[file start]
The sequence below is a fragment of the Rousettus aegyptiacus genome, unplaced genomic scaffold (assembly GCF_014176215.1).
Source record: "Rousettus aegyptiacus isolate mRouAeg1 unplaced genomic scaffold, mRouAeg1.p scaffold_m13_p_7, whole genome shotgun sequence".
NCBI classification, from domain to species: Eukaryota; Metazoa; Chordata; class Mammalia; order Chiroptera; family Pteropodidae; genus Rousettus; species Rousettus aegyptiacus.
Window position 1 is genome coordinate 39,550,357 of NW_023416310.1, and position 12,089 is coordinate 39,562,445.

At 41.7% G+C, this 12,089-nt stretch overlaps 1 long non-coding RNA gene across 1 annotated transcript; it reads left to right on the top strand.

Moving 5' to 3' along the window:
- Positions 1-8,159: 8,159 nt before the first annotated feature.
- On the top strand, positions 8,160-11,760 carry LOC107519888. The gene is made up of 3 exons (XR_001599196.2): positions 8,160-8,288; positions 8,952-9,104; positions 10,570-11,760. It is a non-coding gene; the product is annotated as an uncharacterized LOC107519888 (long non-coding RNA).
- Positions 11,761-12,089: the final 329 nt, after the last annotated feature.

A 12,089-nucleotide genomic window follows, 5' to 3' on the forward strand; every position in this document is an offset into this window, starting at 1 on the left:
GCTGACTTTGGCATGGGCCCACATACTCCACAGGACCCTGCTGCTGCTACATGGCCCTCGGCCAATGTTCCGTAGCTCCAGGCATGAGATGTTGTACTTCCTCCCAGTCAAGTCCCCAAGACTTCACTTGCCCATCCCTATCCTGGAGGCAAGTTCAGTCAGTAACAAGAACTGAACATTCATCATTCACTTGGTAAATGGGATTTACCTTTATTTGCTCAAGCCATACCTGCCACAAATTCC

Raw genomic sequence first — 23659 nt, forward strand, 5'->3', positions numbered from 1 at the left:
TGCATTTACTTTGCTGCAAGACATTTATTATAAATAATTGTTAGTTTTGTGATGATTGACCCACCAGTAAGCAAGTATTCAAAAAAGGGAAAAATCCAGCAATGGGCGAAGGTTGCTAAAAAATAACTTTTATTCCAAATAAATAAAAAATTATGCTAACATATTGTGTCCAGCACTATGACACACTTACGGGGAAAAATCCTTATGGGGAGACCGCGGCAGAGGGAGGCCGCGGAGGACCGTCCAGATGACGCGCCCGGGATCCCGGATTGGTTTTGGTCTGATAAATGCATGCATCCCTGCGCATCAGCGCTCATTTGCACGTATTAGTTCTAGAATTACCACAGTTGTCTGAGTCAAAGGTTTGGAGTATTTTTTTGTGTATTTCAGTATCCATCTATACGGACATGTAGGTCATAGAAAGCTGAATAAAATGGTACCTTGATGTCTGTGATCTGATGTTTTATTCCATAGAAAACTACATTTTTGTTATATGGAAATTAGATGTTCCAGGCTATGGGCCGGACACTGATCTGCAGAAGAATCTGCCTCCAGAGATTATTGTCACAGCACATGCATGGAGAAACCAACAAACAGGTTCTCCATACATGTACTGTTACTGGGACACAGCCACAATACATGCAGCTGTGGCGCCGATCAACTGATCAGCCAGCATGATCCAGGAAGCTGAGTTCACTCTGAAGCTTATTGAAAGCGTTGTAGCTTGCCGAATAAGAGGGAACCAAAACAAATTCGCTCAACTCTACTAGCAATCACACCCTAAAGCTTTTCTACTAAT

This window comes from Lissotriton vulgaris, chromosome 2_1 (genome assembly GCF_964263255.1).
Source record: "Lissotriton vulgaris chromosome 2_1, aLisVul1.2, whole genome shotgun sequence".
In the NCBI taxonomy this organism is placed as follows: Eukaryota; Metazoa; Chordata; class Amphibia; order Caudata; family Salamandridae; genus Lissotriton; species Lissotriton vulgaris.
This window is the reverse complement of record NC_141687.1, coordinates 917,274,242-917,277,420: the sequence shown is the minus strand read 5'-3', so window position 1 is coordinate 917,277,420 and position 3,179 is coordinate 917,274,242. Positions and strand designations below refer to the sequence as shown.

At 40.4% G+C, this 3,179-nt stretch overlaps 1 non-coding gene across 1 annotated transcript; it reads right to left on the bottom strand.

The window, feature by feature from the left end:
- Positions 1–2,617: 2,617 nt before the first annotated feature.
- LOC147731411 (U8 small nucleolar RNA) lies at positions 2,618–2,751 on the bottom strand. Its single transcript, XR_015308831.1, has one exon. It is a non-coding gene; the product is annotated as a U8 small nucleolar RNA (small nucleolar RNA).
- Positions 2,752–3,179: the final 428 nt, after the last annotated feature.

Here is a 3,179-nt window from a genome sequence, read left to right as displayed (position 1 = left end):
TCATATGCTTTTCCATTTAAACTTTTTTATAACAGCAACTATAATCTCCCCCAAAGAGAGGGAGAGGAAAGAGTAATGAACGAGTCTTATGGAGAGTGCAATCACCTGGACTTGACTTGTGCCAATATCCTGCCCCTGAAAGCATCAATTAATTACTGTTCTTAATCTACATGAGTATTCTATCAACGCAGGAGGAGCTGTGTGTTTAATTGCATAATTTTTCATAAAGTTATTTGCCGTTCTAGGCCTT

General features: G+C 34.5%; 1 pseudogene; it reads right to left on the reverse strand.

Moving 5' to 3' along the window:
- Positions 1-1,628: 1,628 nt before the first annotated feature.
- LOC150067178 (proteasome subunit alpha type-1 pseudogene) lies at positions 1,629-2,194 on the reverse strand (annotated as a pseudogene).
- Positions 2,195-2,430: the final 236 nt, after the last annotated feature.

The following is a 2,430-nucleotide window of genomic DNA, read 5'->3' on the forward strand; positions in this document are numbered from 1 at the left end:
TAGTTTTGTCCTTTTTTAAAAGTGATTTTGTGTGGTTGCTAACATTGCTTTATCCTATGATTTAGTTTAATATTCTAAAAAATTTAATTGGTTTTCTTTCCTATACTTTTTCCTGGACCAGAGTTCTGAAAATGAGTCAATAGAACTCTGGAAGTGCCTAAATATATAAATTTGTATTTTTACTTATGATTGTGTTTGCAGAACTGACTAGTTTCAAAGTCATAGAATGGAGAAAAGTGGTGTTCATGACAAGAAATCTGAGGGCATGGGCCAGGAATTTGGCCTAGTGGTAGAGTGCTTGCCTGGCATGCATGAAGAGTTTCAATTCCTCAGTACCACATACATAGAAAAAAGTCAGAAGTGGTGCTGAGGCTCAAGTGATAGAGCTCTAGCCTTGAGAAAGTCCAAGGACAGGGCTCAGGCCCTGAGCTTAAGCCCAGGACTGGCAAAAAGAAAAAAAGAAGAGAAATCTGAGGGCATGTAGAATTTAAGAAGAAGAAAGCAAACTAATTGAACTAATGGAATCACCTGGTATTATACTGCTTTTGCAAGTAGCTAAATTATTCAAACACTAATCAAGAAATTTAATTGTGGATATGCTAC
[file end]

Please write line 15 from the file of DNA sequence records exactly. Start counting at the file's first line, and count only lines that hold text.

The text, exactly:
Source record: "Lissotriton vulgaris chromosome 2_1, aLisVul1.2, whole genome shotgun sequence".